Latinos must wield our influence with care
Ever since the latest census confirmed that Latinos are the largest ethnic group in the country, I’ve been thinking about Spiderman’s motto: “With great power comes great responsibility.”
As a Latino-American, I feel the need to temper my enthusiasm about our new place in our country with a healthy sense of responsibility.
If we honor four of the foundational tenets of Latino culture — family, education, financial security and civic engagement — we ought to do just fine.
First, Latinos are intensely proud of how much our sense of family integrates itself into every aspect of our lives. Now it’s time to expand the concept of family to include the community we live in. Beautifying an abandoned garden or playground, mentoring teens at the church, coaching Little League, organizing a block party and volunteering at a shelter are among the activities that can have the most meaningful impact on those around us.
Second, Latinos must be serious about improving our education status. We can no longer accept having a 35 percent high school dropout rate. We can no longer accept having the lowest level of higher degrees, according to findings released earlier this year by Excelencia in Education.
We need to instill in our children the belief that learning paves the path to lasting success. As an immigrant who came to this country at age 10, I remember my mother saying: “An education is the only thing that will get you the life you want.”
Third, while many Latinos are financially independent, we must adapt. Latinos own 2.3 million small businesses, as reported by the Small Business Administration. From the bodegas in barrios throughout the Northeast to construction and landscaping businesses on the West Coast, we have adapted the American ethos of entrepreneurship and made it all our own. But now we must invest in technology and retrain our employees so we can provide better services to our increasingly wired clients.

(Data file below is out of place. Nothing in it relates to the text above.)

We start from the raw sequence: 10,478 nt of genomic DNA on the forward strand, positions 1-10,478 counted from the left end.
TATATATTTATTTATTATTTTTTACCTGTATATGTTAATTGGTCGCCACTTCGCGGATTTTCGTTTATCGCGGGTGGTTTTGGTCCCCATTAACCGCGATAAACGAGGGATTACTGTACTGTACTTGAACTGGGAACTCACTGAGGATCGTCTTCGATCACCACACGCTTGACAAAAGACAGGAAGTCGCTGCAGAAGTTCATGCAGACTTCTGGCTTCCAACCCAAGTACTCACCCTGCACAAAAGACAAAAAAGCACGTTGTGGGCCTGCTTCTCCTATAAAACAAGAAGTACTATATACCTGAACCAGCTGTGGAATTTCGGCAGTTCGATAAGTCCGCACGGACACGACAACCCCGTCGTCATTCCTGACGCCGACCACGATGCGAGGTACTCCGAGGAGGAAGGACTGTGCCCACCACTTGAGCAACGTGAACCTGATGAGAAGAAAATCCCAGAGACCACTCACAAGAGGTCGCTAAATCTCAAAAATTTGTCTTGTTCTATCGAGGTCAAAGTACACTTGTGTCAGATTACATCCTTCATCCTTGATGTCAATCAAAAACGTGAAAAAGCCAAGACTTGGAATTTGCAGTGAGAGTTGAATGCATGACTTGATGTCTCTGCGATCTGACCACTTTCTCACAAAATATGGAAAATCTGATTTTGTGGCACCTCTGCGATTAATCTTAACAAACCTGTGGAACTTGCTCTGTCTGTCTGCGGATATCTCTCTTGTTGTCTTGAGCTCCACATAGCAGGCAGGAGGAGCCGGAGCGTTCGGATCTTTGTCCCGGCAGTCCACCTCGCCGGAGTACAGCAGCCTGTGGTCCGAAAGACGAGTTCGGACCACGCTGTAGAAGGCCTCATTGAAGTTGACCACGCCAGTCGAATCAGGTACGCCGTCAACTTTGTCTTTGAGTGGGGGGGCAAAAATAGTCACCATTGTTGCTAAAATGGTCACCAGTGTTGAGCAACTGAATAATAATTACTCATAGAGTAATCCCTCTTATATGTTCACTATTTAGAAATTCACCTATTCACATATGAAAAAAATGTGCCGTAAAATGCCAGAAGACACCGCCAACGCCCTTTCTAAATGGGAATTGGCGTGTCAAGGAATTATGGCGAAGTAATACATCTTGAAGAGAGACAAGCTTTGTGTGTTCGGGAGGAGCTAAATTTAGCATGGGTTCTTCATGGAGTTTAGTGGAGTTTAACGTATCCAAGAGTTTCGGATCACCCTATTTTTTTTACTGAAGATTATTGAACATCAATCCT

Lastly, to truly be part of an engaged citizenry, we must hold ourselves accountable by becoming naturalized citizens if we were not born here, by registering to vote if we have not done so, by making sure that we meet and engage local political candidates when they have town hall meetings or stand at busy intersections in our neighborhoods.
But we must assert our independent spirit — especially at the local level. We cannot be a candidate’s rubber stamp simply because he or she has a familiar-sounding last name. Doing so often guarantees the worse possible results because we teach politicians to pander to us during election cycles instead of holding them accountable before and during their terms.
In short, Latinos have to take those core values that define us and apply them on a larger scale — starting with our families and branching out into the rest of the country — so that we can have the type of meaningful influence that could propel our country toward a more inclusive and equitable future.
Juleyka Lantigua-Williams writes about current issues for the Progressive Media Project. She can be reached at pmproj [at] progressive [dot] org.
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